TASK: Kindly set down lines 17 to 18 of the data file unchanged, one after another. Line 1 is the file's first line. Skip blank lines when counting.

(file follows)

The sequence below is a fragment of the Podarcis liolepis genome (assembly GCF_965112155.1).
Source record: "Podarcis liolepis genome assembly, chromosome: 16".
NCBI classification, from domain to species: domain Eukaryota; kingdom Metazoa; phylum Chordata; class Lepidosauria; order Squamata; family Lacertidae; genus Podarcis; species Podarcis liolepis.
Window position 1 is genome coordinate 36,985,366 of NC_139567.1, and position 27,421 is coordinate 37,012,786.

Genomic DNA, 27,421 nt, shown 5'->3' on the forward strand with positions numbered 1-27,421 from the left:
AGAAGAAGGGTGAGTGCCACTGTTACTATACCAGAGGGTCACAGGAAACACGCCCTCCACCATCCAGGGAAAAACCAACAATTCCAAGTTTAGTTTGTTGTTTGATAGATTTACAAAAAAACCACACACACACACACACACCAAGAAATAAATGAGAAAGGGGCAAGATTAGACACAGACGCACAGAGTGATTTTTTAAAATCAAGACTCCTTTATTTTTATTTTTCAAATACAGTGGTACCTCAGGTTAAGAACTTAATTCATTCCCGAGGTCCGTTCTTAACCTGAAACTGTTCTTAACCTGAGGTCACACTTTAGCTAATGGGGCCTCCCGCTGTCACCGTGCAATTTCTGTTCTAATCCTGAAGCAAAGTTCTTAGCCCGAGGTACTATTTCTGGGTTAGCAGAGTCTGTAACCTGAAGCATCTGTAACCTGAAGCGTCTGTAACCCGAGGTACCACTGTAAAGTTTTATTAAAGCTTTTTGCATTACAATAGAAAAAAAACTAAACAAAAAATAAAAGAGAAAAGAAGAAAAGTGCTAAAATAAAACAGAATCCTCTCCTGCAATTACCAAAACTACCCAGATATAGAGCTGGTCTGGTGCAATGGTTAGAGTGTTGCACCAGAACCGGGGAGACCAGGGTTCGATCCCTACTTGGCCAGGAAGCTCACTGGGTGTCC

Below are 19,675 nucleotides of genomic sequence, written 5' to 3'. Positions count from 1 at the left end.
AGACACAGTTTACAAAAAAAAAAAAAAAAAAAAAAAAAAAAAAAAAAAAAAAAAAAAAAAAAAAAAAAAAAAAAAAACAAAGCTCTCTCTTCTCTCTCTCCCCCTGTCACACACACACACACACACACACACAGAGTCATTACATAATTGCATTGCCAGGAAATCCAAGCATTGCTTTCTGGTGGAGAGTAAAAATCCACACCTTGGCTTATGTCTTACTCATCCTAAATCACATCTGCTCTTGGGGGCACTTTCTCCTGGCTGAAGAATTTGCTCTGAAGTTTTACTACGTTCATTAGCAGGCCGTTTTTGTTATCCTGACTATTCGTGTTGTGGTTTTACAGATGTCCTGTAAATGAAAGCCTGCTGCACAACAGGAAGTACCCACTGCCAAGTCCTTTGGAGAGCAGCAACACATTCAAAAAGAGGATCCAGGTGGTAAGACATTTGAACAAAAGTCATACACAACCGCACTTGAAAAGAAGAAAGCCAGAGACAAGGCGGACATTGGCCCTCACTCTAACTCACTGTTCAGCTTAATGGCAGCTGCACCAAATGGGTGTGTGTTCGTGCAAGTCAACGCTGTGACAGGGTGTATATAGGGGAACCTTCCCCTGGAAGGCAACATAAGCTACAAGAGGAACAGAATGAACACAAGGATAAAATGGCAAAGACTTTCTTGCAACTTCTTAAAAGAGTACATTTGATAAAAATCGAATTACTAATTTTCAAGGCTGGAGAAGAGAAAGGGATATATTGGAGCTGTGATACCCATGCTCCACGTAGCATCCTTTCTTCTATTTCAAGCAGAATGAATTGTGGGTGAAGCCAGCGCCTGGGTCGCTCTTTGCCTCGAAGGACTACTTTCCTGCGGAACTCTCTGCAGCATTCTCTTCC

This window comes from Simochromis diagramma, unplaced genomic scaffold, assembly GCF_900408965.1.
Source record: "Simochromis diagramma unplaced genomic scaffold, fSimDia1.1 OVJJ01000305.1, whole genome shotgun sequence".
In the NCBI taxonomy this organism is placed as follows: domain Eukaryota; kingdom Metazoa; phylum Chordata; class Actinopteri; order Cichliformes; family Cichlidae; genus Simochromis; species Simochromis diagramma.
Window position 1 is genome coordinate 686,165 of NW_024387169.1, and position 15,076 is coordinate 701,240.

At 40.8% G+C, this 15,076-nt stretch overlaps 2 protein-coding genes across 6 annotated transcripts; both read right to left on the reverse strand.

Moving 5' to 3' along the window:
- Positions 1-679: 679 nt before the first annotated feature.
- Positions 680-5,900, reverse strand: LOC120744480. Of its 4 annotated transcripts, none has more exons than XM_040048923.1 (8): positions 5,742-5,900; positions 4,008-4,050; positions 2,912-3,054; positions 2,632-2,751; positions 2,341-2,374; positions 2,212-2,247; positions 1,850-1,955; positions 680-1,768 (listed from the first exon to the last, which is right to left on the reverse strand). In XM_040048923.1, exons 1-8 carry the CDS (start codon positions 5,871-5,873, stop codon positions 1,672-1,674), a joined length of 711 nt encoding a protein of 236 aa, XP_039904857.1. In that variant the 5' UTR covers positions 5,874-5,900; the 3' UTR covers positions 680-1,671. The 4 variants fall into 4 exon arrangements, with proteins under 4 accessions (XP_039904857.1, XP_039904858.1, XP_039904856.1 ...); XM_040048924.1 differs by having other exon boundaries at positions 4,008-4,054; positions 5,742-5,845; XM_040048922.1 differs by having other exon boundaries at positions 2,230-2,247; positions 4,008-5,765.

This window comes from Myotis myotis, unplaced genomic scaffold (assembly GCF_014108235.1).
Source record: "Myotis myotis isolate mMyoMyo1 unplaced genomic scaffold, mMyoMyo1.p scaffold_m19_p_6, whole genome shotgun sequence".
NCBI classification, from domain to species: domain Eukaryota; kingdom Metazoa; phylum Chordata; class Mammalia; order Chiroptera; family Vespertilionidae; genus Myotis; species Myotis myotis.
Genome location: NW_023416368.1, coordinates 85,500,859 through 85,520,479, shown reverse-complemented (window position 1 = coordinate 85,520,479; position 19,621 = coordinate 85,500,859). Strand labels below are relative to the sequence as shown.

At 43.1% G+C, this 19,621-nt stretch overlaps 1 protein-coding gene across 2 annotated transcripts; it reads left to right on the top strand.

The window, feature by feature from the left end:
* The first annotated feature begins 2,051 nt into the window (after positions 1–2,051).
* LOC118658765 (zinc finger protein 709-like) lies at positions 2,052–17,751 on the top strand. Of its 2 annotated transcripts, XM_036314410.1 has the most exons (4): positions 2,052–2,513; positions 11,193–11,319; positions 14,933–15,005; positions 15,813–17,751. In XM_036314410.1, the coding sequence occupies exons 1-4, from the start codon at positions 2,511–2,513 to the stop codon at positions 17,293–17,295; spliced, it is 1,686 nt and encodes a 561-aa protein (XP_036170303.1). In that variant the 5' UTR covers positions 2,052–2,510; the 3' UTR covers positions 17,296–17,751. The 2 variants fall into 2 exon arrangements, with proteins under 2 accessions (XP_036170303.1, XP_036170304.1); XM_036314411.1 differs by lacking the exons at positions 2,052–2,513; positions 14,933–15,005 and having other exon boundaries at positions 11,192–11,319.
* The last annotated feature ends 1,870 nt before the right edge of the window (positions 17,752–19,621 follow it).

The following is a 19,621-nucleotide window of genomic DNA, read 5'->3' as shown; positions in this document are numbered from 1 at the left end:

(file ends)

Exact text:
This window comes from Myotis myotis, unplaced genomic scaffold (assembly GCF_014108235.1).
Source record: "Myotis myotis isolate mMyoMyo1 unplaced genomic scaffold, mMyoMyo1.p scaffold_m19_p_6, whole genome shotgun sequence".